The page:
mommy cat 1654 Replies
    • August 27, 2007
    • 10:50 PM
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  • many women with these dis-eases also suffer polycystic ovarian disease. I know, I am one of them. I was diagnosed at age 13 with the onset of my first cycle. That explains the hair growth...I have some of that as well. If you would like to e-mail me, let me know, I will post my address. Be well and stay strong. Find NAET/Bioset locally and go. It is "alternative" but it works!! Best,mommy cat:)
    mommy cat 1654 Replies
    • August 27, 2007
    • 11:21 PM
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  • I'm no doctor but It sounds like Cushings to me. Here are the symptoms:Moon face (round, red, and full) Buffalo hump (a collection of fat between the shoulders or on the neck) Central obesity with protruding abdomen and thin extremities Weight gain (unintentional) Weakness Backache Headache Acne or superficial skin infections Thin skin with easy bruising Purple striations on the skin of the abdomen, thighs, and breasts Mental changes Impotence or cessation of menses Facial hair growth Skin spots, red Skin blushing/flushing Muscle atrophy Fatigue Bone pain or tenderness High blood pressure I would strongly encourage you to have your serum cortisol levels tested. If you have Cushings they will be high. The test is done in the early morning when cortisol levels are the highest. Your glucose levels may elevated and your potassium may be low as well if you have Cushings.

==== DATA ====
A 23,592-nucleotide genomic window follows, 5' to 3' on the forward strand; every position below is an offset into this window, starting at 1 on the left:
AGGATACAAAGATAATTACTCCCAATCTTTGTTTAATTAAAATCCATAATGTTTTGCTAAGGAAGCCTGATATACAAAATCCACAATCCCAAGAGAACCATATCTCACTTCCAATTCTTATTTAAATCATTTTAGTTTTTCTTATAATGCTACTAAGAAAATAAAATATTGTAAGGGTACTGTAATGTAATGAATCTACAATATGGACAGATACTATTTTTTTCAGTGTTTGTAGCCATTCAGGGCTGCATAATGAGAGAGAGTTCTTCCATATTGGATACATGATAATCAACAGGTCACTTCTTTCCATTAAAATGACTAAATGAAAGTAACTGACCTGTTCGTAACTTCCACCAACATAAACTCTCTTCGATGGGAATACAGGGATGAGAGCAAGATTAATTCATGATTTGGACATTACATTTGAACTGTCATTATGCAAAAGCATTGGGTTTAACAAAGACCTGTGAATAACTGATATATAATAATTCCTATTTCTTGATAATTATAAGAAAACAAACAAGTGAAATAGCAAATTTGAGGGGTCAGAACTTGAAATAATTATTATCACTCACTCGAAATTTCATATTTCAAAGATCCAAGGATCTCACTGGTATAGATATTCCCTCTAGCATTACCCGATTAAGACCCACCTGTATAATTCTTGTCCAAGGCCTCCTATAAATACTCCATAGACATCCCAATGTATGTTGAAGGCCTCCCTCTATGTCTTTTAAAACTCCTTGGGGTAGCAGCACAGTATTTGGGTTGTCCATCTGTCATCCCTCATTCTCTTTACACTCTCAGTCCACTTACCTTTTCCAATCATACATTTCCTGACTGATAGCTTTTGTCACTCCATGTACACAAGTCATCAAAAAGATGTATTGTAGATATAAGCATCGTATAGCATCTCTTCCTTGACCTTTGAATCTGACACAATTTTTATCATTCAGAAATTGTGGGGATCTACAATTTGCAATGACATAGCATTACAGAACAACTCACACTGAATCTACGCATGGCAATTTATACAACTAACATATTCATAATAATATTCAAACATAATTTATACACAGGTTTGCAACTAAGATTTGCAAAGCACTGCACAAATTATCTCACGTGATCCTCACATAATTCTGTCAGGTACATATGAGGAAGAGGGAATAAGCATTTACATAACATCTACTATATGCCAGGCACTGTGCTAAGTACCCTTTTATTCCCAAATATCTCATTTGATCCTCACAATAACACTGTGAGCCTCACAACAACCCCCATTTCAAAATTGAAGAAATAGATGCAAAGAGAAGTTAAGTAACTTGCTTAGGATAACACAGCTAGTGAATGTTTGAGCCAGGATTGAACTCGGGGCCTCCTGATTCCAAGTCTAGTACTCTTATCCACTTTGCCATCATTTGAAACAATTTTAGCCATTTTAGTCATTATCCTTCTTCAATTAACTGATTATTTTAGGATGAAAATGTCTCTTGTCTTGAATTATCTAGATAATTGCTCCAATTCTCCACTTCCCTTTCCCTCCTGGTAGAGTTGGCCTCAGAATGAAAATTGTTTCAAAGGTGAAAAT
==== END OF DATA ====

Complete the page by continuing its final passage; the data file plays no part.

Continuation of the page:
Anonymous 42789 Replies
    • August 31, 2007
    • 04:42 AM
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  • It does sound very cushings to me, but the only way to determine for sure is a brain MRI. What were your cortisol blood levels? This is the key as cushings is due to high cortisol, the elevated cortisol acts just like if you were taking a high dose steroid pill, you get the same symptoms buffalo hump, moon face, weight gain in the middle yet skinny arms and legs, acne, hair loss etc. I think the cortisol is key, what were the measurments in your blood or urine? I am sure a doc would have checked this for you.
    burninghead 37 Replies
    • September 5, 2007
    • 03:26 PM
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  • It could be Cushing's but hypothyroid has almost the same symptoms as Cushing's, but thyroid is a lot more common so I would probably check into getting your thyroid checked out also. One problem I have right now is that my TSH is just a little over 4 and the doctor is apparently waiting until I am at 5.5 which is the level the lab considers one hypothyroid, although I have all the symptoms of hypothyroid. I keep going up 1 higher number each year so I probably have to wait another year or so until I reach their lab's definition of hypothyroid...
    Anonymous 42789 Replies
    • September 8, 2007
    • 06:31 AM
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  • Sounds just like PCOS. They tested me for cushing's, and when the results came back they told me I had PCOS.
    Anonymous 42789 Replies
    • September 8, 2007
    • 11:18 PM
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  • I think they have changed the thyroid numbers to a tsh of over 3 being more hypo, I think they keep lowering the tsh standards, you sound hypo dont you think?
    burninghead 37 Replies
    • September 9, 2007
    • 01:12 AM